Any large-scale income support program would require state capacity and fiscal resources. Unfortunately, both are in short supply in India.
India’s eastern seaboard accounts for one-quarter of the country’s population, and it represents the ruling party’s best chance to pick up new seats in the upcoming general election.
Women in India are voting in record numbers, with profound implications for campaigning and policymaking in the country.
Congress victories in three pivotal state elections provided much needed life to the moribund party.
While politics in Western liberal democracies revolves around a left-right spectrum, Indian politics is often characterized as non-ideological.
Seven decades after India gained independence, women are still woefully underrepresented as political candidates in state and national elections. Yet despite their gross underrepresentation as politicians in the upper echelons of India’s electoral system, women have made great strides as voters.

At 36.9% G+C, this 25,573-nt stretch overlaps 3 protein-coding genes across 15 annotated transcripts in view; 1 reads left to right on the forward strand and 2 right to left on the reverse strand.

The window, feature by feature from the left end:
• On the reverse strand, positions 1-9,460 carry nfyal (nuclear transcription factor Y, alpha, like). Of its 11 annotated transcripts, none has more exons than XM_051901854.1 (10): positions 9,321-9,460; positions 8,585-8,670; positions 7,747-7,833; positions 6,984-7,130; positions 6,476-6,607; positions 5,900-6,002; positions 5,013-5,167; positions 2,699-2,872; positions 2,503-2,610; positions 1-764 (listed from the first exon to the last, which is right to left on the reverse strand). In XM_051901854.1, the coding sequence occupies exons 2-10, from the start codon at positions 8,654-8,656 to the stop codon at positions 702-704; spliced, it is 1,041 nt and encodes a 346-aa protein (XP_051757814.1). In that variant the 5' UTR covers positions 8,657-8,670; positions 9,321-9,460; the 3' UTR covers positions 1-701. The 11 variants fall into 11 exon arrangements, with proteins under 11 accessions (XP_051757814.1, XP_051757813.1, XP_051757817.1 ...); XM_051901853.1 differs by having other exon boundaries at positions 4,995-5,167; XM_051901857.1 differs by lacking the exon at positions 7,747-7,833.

In India’s patriarchal society, many more women are voting. Will their newfound clout reshape the country’s politics?
One-third of Indian state and national legislators enter office with pending criminal charges. Do voters actually prefer criminal candidates?
In 2000, just 20 million Indians had access to the internet. By 2020, the country’s online community is projected to exceed 700 million and more than a billion Indians are expected to be online by 2025.
As India gears up for next year’s general election, there is genuine uncertainty about the eventual outcome of the country’s gargantuan polls. Yet there is widespread consensus on one thing: the 2019 election will be one of the world’s most expensive on record.